Image Processing Reference

In-Depth Information

FIGURE 1
Local neighborhood processing with a 3 × 3 filter of an input pixel (
x
,
y
). New pixel

value is stored in the output image at the same coordinates.

Because an operation of local neighborhood in the spatial domain is based on processing the

local and limited area (typically a 3 × 3 or 5 × 5 matrix; also called filter kernel) around every

pixel of the input image, these operations can be implemented separately and independently

for each pixel, which provides the opportunity for these operations to be performed in paral-

lel. The linear spatial filtering of an image of size
N
×
M
with a filter of size
m
×
n
is defined by

the expression:

where
f
(
x
,
y
) is the input image,
w
(
s
,
t
) are the coefficients of the filter, and

, and

.

The pseudo-code of the algorithm is shown below. An image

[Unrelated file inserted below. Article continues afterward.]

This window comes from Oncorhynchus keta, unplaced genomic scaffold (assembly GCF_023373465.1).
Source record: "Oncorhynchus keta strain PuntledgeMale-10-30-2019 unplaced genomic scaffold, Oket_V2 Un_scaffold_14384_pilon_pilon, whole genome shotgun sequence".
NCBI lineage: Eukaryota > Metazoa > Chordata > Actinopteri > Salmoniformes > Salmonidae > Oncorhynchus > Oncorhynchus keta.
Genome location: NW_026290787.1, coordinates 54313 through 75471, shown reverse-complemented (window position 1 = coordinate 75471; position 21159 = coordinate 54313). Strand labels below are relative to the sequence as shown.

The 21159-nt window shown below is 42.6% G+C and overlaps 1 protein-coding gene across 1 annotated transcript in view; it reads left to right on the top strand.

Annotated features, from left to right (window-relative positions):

f
of size
N
×
M
is being pro-

cessed where a filter
w
of size
n
×
m
is applied, and the result is placed in the output image
g

(see
Pseudo-code 1
)
.

Pseudo-code 1

for
x = 1
to
N
do

for
y = 1
to
M
do

Out = 0;

for
s = -a
to
a
do

for
t = -b
to
b
do

// calculate the weighted sum

Out = Out +
f
(x + s, y + t) * w(s,t)

g
(x,y) = Out

Normally, the filter size is small in size, ranging from 3 × 3 to 5 × 5 matrices. The image size

is, however, could be in thousands of pixels especially when we are working with high-dein-

ition images and video. In the above algorithm, we see four nested loops. However, only the

outer two loops need to be iterated many times; since the inner two loops iterate nine times

total for a 3 × 3 filter. Thus, to speed up performance we need to parallelize the outer two loops

irst, before even considering to parallelize the two inner loops. We can visualize the entire im-

Search WWH ::

Custom Search